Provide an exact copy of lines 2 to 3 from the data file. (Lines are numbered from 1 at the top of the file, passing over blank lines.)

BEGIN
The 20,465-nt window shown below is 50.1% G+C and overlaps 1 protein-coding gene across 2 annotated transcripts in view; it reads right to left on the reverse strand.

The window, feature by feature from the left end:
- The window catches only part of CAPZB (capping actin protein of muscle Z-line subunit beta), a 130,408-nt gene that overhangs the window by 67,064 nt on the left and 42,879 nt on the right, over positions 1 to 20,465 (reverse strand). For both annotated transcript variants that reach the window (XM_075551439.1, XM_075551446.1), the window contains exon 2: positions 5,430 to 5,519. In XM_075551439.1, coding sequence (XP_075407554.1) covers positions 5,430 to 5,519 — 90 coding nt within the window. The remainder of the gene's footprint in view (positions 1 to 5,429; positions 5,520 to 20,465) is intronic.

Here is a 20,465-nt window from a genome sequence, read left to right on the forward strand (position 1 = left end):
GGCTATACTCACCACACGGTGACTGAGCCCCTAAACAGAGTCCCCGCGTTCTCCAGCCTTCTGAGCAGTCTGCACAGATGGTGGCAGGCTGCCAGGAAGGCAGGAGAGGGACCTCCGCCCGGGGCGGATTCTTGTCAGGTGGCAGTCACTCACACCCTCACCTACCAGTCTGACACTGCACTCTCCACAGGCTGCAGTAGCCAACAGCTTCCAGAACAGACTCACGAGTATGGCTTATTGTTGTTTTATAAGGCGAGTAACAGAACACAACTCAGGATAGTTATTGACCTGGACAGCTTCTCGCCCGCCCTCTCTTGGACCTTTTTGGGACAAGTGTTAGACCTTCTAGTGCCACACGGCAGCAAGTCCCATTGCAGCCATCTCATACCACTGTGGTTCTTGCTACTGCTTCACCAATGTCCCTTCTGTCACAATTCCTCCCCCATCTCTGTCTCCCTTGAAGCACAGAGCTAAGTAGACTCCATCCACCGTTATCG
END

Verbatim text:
The window, feature by feature from the left end:
- The window catches only part of CAPZB (capping actin protein of muscle Z-line subunit beta), a 130,408-nt gene that overhangs the window by 67,064 nt on the left and 42,879 nt on the right, over positions 1 to 20,465 (reverse strand). For both annotated transcript variants that reach the window (XM_075551439.1, XM_075551446.1), the window contains exon 2: positions 5,430 to 5,519. In XM_075551439.1, coding sequence (XP_075407554.1) covers positions 5,430 to 5,519 — 90 coding nt within the window. The remainder of the gene's footprint in view (positions 1 to 5,429; positions 5,520 to 20,465) is intronic.